A group of French researchers has argued that antidepressant medications, which all carry a risk of liver damage, are more toxic to the liver than past research has suggested, Medscape reports. This is of particular relevance to people with hepatitis C virus (HCV), because hep C is a progressive disease of the liver. Publishing their findings in the American Journal of Psychiatry, investigators analyzed data regarding liver injury resulting from antidepressants, culling their information from 158 reports, including 88 case reports, 38 articles and 32 literature reviews.

According to the researchers’ calculations, 0.5 percent to 3 percent of those taking antidepressants may develop asymptomatic mild elevation of serum alanine aminotransferase (ALT) levels—an indication of liver damage. They found liver damage hard to predict; its development was not typically related to a drug’s dosage, for example. Ultimately, they declared that there was not enough evidence to assess either the prevalence or severity of liver damage among people taking such medications.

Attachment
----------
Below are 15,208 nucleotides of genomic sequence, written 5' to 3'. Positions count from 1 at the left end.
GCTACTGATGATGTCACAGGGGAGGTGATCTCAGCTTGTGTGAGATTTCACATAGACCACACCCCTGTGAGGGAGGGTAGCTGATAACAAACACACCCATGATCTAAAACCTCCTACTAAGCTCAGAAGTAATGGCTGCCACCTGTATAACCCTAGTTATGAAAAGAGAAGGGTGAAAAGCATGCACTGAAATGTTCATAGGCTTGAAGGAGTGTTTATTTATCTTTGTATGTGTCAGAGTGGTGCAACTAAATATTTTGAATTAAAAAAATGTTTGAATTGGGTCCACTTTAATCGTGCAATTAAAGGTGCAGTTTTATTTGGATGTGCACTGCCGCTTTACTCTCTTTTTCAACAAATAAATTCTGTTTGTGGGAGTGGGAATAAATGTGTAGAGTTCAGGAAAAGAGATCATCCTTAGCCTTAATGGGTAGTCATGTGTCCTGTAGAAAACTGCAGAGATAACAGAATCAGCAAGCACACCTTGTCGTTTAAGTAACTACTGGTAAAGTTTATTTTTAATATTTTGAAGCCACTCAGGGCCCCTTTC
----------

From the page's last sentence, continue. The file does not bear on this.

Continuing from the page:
There are cases where antidepressant-related liver damage can be irreversible, so the researchers advocated early detection and the discontinuation of the drug in question if necessary. Damage may take place within days or up to six months after beginning an antidepressant.

The antidepressants that pose the highest risk of liver damage, the investigators concluded, include monoamine oxidase (MAO) inhibitors, tricyclic/tetracyclic antidepressants, nefazodone, bupropion, duloxetine and agomelatine. Drugs whose risks are apparently lower include citalopram, escitalopram, paroxetine and fluvoxamine.

To read the Medscape article, click here.

To read the study abstract, click here.